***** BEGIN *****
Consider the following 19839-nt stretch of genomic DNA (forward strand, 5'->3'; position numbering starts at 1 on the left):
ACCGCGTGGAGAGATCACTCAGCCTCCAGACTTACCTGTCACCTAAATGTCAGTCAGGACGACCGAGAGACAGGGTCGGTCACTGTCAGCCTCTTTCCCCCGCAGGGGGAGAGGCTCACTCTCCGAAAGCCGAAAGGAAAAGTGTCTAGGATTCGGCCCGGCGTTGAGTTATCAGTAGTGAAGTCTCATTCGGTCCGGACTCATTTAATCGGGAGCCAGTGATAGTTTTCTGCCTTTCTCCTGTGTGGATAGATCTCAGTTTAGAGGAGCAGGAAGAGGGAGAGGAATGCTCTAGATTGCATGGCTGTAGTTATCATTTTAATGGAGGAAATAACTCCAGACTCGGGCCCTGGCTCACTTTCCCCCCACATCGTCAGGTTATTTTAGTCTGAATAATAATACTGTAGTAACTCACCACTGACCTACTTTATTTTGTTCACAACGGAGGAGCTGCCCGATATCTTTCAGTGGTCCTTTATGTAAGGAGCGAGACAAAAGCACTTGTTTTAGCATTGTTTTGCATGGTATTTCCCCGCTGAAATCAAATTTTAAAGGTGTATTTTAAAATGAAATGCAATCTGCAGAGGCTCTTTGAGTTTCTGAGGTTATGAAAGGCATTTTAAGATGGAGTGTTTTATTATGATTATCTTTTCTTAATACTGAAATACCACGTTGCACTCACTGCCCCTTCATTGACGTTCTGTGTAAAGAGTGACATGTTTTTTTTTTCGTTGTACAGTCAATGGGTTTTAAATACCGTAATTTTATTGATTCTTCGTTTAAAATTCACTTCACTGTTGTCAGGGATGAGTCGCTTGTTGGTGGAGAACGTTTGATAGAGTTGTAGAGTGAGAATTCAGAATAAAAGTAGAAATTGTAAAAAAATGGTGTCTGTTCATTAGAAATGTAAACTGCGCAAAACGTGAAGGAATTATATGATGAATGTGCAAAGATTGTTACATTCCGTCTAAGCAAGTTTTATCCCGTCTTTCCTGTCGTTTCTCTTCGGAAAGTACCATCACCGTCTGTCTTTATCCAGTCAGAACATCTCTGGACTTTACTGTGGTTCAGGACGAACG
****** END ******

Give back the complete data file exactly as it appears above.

Consider the following 19839-nt stretch of genomic DNA (forward strand, 5'->3'; position numbering starts at 1 on the left):
ACCGCGTGGAGAGATCACTCAGCCTCCAGACTTACCTGTCACCTAAATGTCAGTCAGGACGACCGAGAGACAGGGTCGGTCACTGTCAGCCTCTTTCCCCCGCAGGGGGAGAGGCTCACTCTCCGAAAGCCGAAAGGAAAAGTGTCTAGGATTCGGCCCGGCGTTGAGTTATCAGTAGTGAAGTCTCATTCGGTCCGGACTCATTTAATCGGGAGCCAGTGATAGTTTTCTGCCTTTCTCCTGTGTGGATAGATCTCAGTTTAGAGGAGCAGGAAGAGGGAGAGGAATGCTCTAGATTGCATGGCTGTAGTTATCATTTTAATGGAGGAAATAACTCCAGACTCGGGCCCTGGCTCACTTTCCCCCCACATCGTCAGGTTATTTTAGTCTGAATAATAATACTGTAGTAACTCACCACTGACCTACTTTATTTTGTTCACAACGGAGGAGCTGCCCGATATCTTTCAGTGGTCCTTTATGTAAGGAGCGAGACAAAAGCACTTGTTTTAGCATTGTTTTGCATGGTATTTCCCCGCTGAAATCAAATTTTAAAGGTGTATTTTAAAATGAAATGCAATCTGCAGAGGCTCTTTGAGTTTCTGAGGTTATGAAAGGCATTTTAAGATGGAGTGTTTTATTATGATTATCTTTTCTTAATACTGAAATACCACGTTGCACTCACTGCCCCTTCATTGACGTTCTGTGTAAAGAGTGACATGTTTTTTTTTTCGTTGTACAGTCAATGGGTTTTAAATACCGTAATTTTATTGATTCTTCGTTTAAAATTCACTTCACTGTTGTCAGGGATGAGTCGCTTGTTGGTGGAGAACGTTTGATAGAGTTGTAGAGTGAGAATTCAGAATAAAAGTAGAAATTGTAAAAAAATGGTGTCTGTTCATTAGAAATGTAAACTGCGCAAAACGTGAAGGAATTATATGATGAATGTGCAAAGATTGTTACATTCCGTCTAAGCAAGTTTTATCCCGTCTTTCCTGTCGTTTCTCTTCGGAAAGTACCATCACCGTCTGTCTTTATCCAGTCAGAACATCTCTGGACTTTACTGTGGTTCAGGACGAACG